Military Kids Website Also Helps Parents, Educators
JOINT BASE LEWIS-MCCHORD, Wash., Jan. 22, 2013 th The Defense Department website for military children has added new features to help parents and educators explain difficult topics of the military lifestyle to children.
(Media-Newswire.com) - JOINT BASE LEWIS-MCCHORD, Wash., Jan. 22, 2013 – The Defense Department website for military children has added new features to help parents and educators explain difficult topics of the military lifestyle to children.
Since its launch in January 2012, MilitaryKidsConnect.org has served more than 125,000 visitors and won five industry excellence awards. To mark the one-year anniversary, the website added new content designed for children, parents and educators, officials said.
The new features include:
-- Military culture videos and lesson plans for teachers, school counselors, and educators to better understand the differences between military and civilian youth;
-- Graphic novels and mini-documentaries by military kids sharing their experiences;
-- New modules for children and parents on handling grief, loss and physical injury.
The website, created by the Defense Department’s National Center for Telehealth and Technology, known as T2, uses innovative ways to help military youth cope with the unique strains of military life. In addition to disruptions from parents deploying to assignments away from home, military children are affected by moving frequently, changing schools and making new friends. They also have to live with readjustment issues when a parent returns from deployments. These issues may include post-traumatic stress and physical disabilities.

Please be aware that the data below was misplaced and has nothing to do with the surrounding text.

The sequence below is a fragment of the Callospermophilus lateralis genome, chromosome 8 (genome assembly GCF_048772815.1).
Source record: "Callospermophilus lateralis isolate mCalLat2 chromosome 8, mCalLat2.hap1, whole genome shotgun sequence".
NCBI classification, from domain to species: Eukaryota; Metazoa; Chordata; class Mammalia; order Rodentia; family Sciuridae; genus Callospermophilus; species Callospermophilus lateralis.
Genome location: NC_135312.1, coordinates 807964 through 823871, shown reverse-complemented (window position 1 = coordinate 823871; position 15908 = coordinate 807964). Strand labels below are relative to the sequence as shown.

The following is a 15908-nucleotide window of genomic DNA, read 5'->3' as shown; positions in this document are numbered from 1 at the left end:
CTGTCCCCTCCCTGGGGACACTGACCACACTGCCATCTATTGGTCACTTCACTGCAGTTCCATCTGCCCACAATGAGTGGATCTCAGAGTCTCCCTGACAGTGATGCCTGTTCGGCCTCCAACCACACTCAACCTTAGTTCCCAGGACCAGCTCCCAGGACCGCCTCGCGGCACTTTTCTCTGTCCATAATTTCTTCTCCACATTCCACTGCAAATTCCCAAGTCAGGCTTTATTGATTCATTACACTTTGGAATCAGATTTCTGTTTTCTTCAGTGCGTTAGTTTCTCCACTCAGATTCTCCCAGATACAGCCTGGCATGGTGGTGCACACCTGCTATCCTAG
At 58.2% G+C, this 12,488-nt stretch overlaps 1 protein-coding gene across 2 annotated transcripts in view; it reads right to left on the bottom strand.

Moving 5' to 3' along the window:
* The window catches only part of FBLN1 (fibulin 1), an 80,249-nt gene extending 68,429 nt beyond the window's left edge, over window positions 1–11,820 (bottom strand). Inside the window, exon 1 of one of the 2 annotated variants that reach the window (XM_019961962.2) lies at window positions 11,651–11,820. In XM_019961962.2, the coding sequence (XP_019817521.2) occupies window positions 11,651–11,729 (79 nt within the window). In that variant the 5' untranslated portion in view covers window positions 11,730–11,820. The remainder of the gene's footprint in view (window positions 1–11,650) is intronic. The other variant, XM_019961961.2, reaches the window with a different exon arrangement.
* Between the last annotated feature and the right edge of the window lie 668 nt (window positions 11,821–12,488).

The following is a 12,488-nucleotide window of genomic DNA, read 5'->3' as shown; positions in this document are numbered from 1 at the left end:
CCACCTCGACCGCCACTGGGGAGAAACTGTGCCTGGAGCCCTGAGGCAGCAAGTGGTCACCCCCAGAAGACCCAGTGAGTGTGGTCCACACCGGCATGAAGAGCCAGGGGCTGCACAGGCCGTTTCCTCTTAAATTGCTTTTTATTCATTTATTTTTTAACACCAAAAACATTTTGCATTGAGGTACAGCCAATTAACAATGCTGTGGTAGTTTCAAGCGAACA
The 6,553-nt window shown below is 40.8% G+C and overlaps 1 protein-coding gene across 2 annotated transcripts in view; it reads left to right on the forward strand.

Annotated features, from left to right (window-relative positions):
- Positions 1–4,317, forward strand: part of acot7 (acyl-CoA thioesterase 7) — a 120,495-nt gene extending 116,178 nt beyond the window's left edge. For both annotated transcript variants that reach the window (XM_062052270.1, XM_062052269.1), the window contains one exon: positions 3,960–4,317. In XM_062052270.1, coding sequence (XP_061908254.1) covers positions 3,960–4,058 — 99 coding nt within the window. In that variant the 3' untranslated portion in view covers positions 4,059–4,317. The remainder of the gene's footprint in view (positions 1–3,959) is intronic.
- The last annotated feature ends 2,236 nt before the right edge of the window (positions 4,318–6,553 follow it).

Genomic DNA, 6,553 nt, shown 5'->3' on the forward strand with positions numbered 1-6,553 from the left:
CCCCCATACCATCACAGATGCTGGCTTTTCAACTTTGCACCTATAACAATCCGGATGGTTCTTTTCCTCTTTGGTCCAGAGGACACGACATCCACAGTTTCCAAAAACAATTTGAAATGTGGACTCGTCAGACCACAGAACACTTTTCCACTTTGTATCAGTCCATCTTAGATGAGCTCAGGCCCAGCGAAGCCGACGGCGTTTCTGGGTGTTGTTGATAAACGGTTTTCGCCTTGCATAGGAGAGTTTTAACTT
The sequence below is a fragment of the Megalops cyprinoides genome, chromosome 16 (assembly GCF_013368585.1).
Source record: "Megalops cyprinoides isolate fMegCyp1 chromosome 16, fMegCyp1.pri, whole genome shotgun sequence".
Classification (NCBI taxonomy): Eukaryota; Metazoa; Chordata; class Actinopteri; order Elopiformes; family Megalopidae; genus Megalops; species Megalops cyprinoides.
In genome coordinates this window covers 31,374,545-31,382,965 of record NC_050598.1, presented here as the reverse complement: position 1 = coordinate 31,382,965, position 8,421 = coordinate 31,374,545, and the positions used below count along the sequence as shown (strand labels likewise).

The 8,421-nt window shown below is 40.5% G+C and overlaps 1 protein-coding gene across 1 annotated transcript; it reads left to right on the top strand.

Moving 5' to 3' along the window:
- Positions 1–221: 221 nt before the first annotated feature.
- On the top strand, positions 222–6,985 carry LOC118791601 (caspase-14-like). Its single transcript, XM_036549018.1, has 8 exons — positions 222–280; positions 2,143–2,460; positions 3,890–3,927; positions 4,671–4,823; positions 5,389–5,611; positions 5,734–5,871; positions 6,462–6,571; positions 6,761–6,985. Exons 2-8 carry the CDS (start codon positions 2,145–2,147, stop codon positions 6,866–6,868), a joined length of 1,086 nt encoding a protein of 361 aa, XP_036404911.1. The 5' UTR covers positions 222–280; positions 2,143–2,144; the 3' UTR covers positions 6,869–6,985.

“After watching the interaction with kids on MilitaryKidsConnect this past year, we saw many conversations about trying to understand the issues they live with,” said Dr. Kelly Blasko, T2 psychologist. “We developed the added features to help parents and teachers answer the questions the kids were sharing with each other.”
Blasko said the website is continuing to add features and information to military children with the special challenges of living in a military family. Separations, moving and changing friends frequently may be unusual for civilian children, but it's a normal lifestyle for military children. The website helps them live in that world and, hopefully, makes it more fun for them, Blasko added.
The National Center for Telehealth and Technology serves as the primary Defense Department office for cutting-edge approaches in applying technology to psychological health.
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